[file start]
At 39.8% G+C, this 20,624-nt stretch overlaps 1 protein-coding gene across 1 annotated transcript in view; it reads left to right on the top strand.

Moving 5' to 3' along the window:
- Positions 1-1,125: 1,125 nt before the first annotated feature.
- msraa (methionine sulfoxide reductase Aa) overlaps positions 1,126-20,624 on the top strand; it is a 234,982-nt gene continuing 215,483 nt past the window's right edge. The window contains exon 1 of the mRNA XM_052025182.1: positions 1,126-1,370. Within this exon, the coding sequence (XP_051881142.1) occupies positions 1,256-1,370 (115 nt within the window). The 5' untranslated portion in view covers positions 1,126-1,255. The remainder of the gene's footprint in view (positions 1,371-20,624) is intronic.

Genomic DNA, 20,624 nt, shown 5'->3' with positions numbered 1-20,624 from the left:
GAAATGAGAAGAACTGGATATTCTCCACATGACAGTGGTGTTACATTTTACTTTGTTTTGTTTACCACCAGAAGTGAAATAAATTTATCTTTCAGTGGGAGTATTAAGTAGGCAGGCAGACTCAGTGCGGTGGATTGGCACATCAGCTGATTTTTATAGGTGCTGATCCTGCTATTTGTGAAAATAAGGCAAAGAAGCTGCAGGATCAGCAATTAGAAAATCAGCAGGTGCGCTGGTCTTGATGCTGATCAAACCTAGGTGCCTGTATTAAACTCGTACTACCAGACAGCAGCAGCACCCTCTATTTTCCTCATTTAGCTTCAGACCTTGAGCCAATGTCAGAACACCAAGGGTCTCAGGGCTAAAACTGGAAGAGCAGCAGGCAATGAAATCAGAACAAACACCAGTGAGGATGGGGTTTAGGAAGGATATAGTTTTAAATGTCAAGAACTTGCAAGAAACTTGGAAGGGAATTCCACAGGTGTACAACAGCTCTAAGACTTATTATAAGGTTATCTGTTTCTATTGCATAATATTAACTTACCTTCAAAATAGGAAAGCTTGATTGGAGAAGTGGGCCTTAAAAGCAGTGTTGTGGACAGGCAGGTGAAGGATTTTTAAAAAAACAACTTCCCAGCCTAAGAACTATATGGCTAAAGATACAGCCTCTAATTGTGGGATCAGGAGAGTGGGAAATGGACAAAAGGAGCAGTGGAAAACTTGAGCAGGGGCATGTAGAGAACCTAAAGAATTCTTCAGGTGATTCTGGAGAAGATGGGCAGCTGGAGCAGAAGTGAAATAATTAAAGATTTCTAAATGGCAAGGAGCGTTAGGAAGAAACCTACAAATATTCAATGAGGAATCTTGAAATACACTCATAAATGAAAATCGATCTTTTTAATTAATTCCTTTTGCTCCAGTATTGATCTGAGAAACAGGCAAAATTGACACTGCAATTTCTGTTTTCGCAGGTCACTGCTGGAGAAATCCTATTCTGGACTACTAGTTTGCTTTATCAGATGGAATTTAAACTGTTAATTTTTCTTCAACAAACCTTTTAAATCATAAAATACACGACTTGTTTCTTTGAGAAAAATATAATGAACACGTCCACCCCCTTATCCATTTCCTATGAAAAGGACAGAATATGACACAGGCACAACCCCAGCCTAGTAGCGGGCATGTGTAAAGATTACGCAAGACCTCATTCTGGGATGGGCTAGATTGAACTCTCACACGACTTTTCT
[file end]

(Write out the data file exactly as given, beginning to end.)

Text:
At 39.8% G+C, this 20,624-nt stretch overlaps 1 protein-coding gene across 1 annotated transcript in view; it reads left to right on the top strand.

Moving 5' to 3' along the window:
- Positions 1-1,125: 1,125 nt before the first annotated feature.
- msraa (methionine sulfoxide reductase Aa) overlaps positions 1,126-20,624 on the top strand; it is a 234,982-nt gene continuing 215,483 nt past the window's right edge. The window contains exon 1 of the mRNA XM_052025182.1: positions 1,126-1,370. Within this exon, the coding sequence (XP_051881142.1) occupies positions 1,256-1,370 (115 nt within the window). The 5' untranslated portion in view covers positions 1,126-1,255. The remainder of the gene's footprint in view (positions 1,371-20,624) is intronic.

Genomic DNA, 20,624 nt, shown 5'->3' with positions numbered 1-20,624 from the left:
GAAATGAGAAGAACTGGATATTCTCCACATGACAGTGGTGTTACATTTTACTTTGTTTTGTTTACCACCAGAAGTGAAATAAATTTATCTTTCAGTGGGAGTATTAAGTAGGCAGGCAGACTCAGTGCGGTGGATTGGCACATCAGCTGATTTTTATAGGTGCTGATCCTGCTATTTGTGAAAATAAGGCAAAGAAGCTGCAGGATCAGCAATTAGAAAATCAGCAGGTGCGCTGGTCTTGATGCTGATCAAACCTAGGTGCCTGTATTAAACTCGTACTACCAGACAGCAGCAGCACCCTCTATTTTCCTCATTTAGCTTCAGACCTTGAGCCAATGTCAGAACACCAAGGGTCTCAGGGCTAAAACTGGAAGAGCAGCAGGCAATGAAATCAGAACAAACACCAGTGAGGATGGGGTTTAGGAAGGATATAGTTTTAAATGTCAAGAACTTGCAAGAAACTTGGAAGGGAATTCCACAGGTGTACAACAGCTCTAAGACTTATTATAAGGTTATCTGTTTCTATTGCATAATATTAACTTACCTTCAAAATAGGAAAGCTTGATTGGAGAAGTGGGCCTTAAAAGCAGTGTTGTGGACAGGCAGGTGAAGGATTTTTAAAAAAACAACTTCCCAGCCTAAGAACTATATGGCTAAAGATACAGCCTCTAATTGTGGGATCAGGAGAGTGGGAAATGGACAAAAGGAGCAGTGGAAAACTTGAGCAGGGGCATGTAGAGAACCTAAAGAATTCTTCAGGTGATTCTGGAGAAGATGGGCAGCTGGAGCAGAAGTGAAATAATTAAAGATTTCTAAATGGCAAGGAGCGTTAGGAAGAAACCTACAAATATTCAATGAGGAATCTTGAAATACACTCATAAATGAAAATCGATCTTTTTAATTAATTCCTTTTGCTCCAGTATTGATCTGAGAAACAGGCAAAATTGACACTGCAATTTCTGTTTTCGCAGGTCACTGCTGGAGAAATCCTATTCTGGACTACTAGTTTGCTTTATCAGATGGAATTTAAACTGTTAATTTTTCTTCAACAAACCTTTTAAATCATAAAATACACGACTTGTTTCTTTGAGAAAAATATAATGAACACGTCCACCCCCTTATCCATTTCCTATGAAAAGGACAGAATATGACACAGGCACAACCCCAGCCTAGTAGCGGGCATGTGTAAAGATTACGCAAGACCTCATTCTGGGATGGGCTAGATTGAACTCTCACACGACTTTTCT